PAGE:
“Large price changes tend to be followed by more large changes, positive or negative. Small changes tend to be followed by more small changes. Volatility clusters.”
If there was ever a Macro Monday morning to go back to the wood of complex systems Professor Mandelbrot taught us how to chop, it’s this one.
Did Trump’s tariff tweets cause this morning’s cross-asset volatility or were they merely the incremental grains of sand that collapsed what had become a dangerously unstable system in the face of #Quad4 re-emerging, globally?
Almost by definition, it’s impossible to answer that question “correctly”. But thanks to the seminal works of Kahneman and Tversky all the way down to Andrew Lo, it’s a question we must answer – if only because we humans have biologically evolved to spot patterns that help build the narratives we need to make decisions.
Back to the Global Macro Grind…
With respect to Sino-US trade tensions, what was the narrative heading into today? On the domestic side, it was mostly about a deal being agreed upon as soon as this Friday, May 10, as evidenced by stocks closing out last week at an effective all-time high amid a fresh record net SHORT position in VIX futures and options (data through Tuesday):
- Current Reading: -180,359 contracts
- Prior Record (late-2017): -174,665 contracts
- Z-Score (1yr): -1.84
On the Chinese side, not so much. Even before today’s -5.6% plunge in the Shanghai Composite Index, the A-Shares had already been signaling something was amiss with respect to the trending “coast is clear” narrative, having knifed down -5.9% in a straight line from their 4/19 YTD closing high heading into last week’s holiday.
If you ask Dr. Copper, the global vol. suppression trade started to get long in the tooth when it effectively peaked in late-FEB and traded sideways from there through its 4/17 YTD closing high. From there it declined -6.5% in a straight line to last Thursday’s local-low and is down -0.4% today.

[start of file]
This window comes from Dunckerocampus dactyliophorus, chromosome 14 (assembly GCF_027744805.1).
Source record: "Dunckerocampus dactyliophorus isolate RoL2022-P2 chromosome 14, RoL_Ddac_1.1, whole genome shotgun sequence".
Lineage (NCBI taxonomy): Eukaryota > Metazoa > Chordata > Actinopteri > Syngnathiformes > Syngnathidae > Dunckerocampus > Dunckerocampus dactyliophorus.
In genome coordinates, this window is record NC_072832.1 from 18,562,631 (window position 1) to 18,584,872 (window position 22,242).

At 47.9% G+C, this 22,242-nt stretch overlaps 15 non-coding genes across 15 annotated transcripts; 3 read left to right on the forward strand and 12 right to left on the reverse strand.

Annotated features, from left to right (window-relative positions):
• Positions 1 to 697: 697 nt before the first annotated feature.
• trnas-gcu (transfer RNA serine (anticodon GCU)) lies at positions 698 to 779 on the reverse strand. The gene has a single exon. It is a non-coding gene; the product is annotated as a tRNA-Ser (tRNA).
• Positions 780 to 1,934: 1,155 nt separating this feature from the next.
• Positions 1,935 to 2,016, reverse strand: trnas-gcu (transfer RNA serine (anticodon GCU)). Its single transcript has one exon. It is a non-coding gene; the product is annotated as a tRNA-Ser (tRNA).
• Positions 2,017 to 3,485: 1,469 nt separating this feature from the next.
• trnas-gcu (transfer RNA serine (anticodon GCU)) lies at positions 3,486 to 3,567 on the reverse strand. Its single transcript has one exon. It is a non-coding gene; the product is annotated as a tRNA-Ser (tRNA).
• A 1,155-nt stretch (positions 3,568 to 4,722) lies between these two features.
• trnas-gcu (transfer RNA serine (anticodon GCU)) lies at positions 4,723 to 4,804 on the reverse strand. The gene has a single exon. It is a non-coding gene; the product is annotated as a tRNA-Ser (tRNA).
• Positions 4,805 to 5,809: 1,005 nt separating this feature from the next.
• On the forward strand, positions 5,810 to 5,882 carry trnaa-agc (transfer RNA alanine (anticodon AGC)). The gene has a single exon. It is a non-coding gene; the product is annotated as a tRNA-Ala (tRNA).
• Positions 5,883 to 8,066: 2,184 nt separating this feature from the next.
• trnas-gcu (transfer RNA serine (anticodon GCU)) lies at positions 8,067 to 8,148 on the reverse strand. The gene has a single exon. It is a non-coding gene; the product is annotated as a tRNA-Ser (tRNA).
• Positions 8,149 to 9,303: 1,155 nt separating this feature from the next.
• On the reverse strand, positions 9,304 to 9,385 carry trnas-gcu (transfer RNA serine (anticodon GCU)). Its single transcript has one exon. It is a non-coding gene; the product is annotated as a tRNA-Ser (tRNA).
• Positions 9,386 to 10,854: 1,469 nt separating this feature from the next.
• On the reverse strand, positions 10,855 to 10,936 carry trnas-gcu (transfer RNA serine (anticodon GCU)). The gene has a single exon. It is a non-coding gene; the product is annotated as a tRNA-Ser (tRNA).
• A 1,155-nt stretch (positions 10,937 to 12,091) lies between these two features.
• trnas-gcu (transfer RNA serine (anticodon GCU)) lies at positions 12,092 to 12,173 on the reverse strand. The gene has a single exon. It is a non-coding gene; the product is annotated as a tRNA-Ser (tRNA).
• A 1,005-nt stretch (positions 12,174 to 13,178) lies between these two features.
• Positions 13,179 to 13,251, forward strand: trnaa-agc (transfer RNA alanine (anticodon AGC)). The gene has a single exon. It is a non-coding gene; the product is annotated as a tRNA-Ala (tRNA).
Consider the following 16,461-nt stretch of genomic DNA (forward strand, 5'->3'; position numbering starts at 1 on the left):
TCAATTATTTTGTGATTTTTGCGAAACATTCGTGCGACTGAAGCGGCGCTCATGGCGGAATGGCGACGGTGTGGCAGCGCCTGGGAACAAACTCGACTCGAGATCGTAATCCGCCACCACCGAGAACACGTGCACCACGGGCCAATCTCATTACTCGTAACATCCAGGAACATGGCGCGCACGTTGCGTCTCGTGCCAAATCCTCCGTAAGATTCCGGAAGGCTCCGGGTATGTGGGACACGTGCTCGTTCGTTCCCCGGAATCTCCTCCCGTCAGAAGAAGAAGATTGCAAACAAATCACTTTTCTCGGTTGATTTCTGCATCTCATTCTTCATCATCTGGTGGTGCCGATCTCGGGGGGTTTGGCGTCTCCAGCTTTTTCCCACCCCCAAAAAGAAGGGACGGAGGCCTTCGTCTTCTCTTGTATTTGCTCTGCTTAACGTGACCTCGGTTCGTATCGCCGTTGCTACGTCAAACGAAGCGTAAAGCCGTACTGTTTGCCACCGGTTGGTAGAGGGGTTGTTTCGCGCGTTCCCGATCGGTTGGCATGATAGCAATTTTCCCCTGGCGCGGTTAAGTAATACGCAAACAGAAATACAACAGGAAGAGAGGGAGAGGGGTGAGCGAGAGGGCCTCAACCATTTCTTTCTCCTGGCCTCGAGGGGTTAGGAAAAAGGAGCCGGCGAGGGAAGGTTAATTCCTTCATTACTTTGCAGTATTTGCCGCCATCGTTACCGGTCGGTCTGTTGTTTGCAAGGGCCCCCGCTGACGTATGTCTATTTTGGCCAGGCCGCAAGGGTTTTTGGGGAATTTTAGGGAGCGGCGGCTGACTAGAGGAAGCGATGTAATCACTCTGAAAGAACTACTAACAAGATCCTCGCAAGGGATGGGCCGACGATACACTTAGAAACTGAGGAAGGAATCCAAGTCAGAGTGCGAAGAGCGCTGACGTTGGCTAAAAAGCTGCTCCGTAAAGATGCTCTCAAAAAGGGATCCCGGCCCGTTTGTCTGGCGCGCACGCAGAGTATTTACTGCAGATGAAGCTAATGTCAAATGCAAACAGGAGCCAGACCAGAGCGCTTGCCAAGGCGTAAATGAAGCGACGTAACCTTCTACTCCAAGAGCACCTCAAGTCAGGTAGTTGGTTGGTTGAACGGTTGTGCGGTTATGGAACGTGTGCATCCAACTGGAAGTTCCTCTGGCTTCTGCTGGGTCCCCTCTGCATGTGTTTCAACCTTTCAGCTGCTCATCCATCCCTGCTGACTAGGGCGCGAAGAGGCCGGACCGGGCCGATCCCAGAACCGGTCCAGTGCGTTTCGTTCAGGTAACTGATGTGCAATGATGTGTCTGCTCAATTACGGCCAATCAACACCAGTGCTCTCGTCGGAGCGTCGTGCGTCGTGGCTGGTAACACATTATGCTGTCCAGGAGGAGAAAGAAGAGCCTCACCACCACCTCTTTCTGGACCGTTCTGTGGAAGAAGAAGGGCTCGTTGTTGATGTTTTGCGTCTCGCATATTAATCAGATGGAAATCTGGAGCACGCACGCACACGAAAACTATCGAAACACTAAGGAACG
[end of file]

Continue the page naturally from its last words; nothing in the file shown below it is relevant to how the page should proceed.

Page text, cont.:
If you’re in the camp that the retail-driven A-Shares are overreacting to Trump’s “Twitter fingers”, then you’re likely citing that lack of follow-through in such a key indicator of Chinese economic growth. You’re also probably citing the +2.6% rally of the down -2.8% intraday lows in Brent crude oil as confirming evidence.
On our quantitative factoring, copper is bearish TREND and crude oil remains bullish TREND, even after the recent correction. It’s impossible to know which market signal is “correct” ex ante, but we do know that after the busiest week of global economic data of the year last week, Global #Quad4 has re-emerged as a critical factor to risk manage:
- #Quad4 is once again the MODE GIP Model quadrant projection of the world’s 20 largest economies.
- The Chinese economy continues to track solidly in #Quad2 even after the soft APR PMI data, but…
- The European economy has yet to find firm footing, as most recently evidenced by the weak start to Q2 in leading survey data.